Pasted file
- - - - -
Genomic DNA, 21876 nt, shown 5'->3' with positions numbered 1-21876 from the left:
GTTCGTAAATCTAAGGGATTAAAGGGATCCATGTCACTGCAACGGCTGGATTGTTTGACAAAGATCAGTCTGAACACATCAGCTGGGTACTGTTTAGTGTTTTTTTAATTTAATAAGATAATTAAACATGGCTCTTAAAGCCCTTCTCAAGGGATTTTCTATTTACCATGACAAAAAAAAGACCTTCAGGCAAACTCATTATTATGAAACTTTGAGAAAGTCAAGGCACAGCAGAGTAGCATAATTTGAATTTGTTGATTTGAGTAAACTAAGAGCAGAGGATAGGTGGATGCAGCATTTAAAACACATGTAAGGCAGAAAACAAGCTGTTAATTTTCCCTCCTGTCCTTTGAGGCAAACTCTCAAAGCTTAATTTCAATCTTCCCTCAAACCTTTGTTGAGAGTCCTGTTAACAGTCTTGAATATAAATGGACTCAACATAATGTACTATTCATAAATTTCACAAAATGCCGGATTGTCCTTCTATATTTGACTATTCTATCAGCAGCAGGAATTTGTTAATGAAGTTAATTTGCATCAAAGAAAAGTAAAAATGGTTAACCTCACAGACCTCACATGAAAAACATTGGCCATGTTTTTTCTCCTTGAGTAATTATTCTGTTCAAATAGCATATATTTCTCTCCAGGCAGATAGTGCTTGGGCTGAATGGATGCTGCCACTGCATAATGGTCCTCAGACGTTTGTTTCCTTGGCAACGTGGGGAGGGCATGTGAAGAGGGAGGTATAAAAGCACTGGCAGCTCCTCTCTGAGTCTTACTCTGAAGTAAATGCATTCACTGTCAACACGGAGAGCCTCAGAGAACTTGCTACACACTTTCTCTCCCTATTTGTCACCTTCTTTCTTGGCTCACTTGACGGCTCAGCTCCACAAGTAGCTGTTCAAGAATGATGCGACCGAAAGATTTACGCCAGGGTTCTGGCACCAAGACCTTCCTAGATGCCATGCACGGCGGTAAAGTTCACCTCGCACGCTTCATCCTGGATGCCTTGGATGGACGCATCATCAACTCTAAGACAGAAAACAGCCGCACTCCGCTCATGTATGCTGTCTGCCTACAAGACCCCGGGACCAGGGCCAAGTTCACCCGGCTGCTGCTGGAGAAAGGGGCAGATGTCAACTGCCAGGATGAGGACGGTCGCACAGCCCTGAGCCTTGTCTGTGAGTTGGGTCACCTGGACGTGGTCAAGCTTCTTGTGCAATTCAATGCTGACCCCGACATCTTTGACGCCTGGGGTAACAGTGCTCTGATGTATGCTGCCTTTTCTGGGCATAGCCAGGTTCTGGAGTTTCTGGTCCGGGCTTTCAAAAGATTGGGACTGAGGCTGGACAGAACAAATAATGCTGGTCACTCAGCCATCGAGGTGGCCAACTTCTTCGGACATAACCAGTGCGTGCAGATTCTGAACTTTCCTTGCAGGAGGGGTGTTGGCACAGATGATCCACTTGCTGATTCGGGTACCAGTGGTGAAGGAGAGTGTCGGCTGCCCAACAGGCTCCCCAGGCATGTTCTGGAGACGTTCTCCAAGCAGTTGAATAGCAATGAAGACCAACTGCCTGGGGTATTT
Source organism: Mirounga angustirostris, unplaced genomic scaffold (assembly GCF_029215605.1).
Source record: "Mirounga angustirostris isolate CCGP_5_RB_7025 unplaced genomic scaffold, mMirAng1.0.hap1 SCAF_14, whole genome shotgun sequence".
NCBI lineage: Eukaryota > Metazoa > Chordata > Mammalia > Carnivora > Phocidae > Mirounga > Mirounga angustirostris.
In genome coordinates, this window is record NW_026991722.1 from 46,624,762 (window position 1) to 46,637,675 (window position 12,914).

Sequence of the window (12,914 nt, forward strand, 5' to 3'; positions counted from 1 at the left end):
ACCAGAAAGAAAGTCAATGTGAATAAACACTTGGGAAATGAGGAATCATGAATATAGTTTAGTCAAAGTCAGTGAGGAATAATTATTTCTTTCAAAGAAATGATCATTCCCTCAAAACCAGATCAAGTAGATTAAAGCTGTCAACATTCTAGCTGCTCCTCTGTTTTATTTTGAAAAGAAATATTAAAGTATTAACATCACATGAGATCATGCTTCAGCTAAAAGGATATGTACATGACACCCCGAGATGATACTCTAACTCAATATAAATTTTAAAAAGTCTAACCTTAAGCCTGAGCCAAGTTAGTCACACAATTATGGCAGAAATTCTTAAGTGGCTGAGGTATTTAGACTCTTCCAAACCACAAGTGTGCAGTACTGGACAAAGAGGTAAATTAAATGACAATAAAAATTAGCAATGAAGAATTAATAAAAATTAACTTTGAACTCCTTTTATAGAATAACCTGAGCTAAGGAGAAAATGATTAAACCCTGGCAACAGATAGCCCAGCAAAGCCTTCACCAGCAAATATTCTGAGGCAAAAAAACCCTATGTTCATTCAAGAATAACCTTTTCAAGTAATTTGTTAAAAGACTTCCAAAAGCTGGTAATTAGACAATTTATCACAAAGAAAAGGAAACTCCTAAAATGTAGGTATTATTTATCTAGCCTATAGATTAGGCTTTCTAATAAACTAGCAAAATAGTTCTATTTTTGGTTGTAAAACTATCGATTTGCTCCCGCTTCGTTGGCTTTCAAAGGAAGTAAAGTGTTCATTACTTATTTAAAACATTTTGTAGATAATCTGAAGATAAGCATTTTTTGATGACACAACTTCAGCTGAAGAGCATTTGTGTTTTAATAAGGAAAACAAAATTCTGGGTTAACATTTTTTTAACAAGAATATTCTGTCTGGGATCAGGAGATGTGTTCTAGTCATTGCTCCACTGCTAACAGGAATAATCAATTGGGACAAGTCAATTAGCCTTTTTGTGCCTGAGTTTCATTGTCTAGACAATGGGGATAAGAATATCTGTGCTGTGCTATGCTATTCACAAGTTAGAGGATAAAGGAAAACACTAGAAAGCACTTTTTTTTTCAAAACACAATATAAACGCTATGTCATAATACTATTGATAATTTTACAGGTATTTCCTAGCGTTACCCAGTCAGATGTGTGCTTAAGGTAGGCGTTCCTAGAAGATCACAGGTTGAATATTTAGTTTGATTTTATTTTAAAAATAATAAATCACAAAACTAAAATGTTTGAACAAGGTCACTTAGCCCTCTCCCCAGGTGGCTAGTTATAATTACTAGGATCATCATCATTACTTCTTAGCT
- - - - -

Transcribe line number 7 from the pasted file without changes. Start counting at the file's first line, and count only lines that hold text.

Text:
Sequence of the window (12,914 nt, forward strand, 5' to 3'; positions counted from 1 at the left end):